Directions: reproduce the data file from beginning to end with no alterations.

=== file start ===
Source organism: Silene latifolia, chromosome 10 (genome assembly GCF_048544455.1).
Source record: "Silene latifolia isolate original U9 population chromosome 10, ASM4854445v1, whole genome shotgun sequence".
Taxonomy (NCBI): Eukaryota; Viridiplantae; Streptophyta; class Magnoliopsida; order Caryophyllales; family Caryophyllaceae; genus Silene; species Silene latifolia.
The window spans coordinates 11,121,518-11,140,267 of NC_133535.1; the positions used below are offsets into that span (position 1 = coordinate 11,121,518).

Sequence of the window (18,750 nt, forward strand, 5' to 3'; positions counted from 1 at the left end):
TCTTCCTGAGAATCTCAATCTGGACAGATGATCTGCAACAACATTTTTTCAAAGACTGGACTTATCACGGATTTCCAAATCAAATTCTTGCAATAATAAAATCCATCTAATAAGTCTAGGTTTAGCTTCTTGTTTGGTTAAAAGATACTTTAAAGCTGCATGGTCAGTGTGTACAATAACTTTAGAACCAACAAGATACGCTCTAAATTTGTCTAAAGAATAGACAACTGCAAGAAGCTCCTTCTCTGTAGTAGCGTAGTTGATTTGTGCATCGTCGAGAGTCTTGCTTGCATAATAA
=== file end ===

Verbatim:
Source organism: Silene latifolia, chromosome 10 (genome assembly GCF_048544455.1).
Source record: "Silene latifolia isolate original U9 population chromosome 10, ASM4854445v1, whole genome shotgun sequence".
Taxonomy (NCBI): Eukaryota; Viridiplantae; Streptophyta; class Magnoliopsida; order Caryophyllales; family Caryophyllaceae; genus Silene; species Silene latifolia.
The window spans coordinates 11,121,518-11,140,267 of NC_133535.1; the positions used below are offsets into that span (position 1 = coordinate 11,121,518).

Sequence of the window (18,750 nt, forward strand, 5' to 3'; positions counted from 1 at the left end):
TCTTCCTGAGAATCTCAATCTGGACAGATGATCTGCAACAACATTTTTTCAAAGACTGGACTTATCACGGATTTCCAAATCAAATTCTTGCAATAATAAAATCCATCTAATAAGTCTAGGTTTAGCTTCTTGTTTGGTTAAAAGATACTTTAAAGCTGCATGGTCAGTGTGTACAATAACTTTAGAACCAACAAGATACGCTCTAAATTTGTCTAAAGAATAGACAACTGCAAGAAGCTCCTTCTCTGTAGTAGCGTAGTTGATTTGTGCATCGTCGAGAGTCTTGCTTGCATAATAA